A Reading room where more magazines and periodicals were placed, was opened in 1896. For the first time a full time official—the Assistant Librarian—P.Rama Aiyar was appointed in 1904. The Library for the Institution’s school was bifurcated with 800 volumes in the year 1909, as until then the Library was also used by the school students of higher classes. After the introduction of the Honours courses in 1911, there were many significant changes, one of which was opening the Library during night times between 7 and 9 pm. The College Hall was fitted with electric lights and fans for this purpose, even as most students of the college did not enjoy such a luxury. The Library facilities gradually increased thereafter, and by 1920 there were more than 7200 volumes stacked in the General Library.
The Library on Tambaram Campus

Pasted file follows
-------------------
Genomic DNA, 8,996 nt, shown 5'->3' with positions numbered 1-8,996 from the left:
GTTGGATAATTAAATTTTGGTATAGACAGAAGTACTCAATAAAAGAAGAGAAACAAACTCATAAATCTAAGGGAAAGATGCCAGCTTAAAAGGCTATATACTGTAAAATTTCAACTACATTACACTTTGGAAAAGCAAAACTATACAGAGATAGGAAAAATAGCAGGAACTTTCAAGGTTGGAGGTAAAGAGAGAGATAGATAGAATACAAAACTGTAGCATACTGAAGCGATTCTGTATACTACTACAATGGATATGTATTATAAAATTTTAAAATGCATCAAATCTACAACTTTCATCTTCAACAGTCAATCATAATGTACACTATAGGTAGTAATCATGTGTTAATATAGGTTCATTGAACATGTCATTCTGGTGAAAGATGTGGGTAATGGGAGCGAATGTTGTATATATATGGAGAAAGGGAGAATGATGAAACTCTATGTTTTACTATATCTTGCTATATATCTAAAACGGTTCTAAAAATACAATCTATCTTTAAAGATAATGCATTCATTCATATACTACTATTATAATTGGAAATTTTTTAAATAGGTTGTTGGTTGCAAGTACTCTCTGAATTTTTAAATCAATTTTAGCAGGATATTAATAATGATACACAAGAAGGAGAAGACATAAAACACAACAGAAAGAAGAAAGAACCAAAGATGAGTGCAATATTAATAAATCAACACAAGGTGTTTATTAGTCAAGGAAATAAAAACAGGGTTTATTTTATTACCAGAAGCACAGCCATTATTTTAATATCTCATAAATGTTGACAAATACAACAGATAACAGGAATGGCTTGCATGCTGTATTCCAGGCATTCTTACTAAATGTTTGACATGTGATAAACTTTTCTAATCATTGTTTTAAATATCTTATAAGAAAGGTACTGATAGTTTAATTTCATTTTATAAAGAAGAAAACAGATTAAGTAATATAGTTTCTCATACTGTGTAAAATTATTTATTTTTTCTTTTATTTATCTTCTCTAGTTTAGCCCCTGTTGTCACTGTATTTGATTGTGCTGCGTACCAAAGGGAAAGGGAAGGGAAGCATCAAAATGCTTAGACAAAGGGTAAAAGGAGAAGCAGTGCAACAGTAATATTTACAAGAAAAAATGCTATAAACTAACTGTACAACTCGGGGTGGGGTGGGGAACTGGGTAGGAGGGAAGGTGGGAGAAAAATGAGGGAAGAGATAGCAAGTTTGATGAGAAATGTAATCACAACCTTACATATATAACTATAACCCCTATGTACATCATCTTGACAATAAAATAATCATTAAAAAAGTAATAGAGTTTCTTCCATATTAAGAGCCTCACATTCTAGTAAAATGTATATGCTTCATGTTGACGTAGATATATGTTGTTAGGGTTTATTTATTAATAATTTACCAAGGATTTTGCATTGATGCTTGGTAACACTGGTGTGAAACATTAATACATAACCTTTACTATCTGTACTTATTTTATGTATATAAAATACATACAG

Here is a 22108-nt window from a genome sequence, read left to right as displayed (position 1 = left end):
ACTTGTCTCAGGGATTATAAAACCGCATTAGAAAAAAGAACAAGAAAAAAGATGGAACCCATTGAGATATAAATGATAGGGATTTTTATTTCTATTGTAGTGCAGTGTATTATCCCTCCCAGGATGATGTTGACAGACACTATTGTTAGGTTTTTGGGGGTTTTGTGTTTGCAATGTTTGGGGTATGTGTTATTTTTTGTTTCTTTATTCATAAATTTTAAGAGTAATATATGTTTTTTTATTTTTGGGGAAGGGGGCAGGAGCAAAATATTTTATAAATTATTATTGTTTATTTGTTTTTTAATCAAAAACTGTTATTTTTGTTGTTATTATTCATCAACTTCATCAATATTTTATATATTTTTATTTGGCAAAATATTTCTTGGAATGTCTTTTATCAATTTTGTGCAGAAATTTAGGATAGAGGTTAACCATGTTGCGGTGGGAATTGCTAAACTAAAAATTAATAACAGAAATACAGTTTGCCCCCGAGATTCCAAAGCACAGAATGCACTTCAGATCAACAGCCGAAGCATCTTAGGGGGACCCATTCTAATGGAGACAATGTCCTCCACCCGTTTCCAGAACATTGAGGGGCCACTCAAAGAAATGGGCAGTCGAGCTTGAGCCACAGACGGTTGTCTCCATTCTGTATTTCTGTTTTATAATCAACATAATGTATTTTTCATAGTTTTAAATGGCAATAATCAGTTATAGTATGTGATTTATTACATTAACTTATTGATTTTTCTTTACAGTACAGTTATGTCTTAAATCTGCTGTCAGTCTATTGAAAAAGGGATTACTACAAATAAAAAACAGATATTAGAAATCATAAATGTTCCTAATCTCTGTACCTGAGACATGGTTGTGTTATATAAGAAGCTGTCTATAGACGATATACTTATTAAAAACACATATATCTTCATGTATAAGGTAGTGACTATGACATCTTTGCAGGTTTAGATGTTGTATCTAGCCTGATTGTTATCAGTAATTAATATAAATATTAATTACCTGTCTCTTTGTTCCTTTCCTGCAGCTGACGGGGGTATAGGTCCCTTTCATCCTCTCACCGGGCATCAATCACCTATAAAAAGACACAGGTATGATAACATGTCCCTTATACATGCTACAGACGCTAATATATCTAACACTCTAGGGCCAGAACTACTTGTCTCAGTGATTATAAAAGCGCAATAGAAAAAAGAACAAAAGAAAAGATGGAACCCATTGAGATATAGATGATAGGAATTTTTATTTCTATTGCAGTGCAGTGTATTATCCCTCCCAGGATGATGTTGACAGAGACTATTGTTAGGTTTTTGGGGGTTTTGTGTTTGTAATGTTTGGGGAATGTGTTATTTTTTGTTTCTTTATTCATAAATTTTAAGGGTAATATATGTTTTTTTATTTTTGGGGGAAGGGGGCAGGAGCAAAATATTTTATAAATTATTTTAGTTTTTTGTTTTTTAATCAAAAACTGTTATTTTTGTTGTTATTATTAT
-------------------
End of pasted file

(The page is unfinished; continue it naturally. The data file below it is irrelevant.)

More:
When the college was relocated in Tambaram campus, the first building to be inaugurated by the Governor Lord Erskine, on January 30, 1937, was the Miller Memorial Library. The very fact that it was named after the illustrious Principal kindled generous response in scores of alumni to contribute to the building fund. The next 50 years it was located in the present Examination Hall, with its first floor being used as a Reference section.
The Miller Memorial Library celebrated its Centenary in December, 1963, with S.R. Ranganathan, an alumnus and the father of Library movement in India.
Prime Minister Shri Rajiv Gandhi inaugurates the new buildings
On the occasion of the 150 years celebrations, the Miller memorial Library was inaugurated in the present premises by the then Prime Minister Shri Rajiv Gandhi on 1987.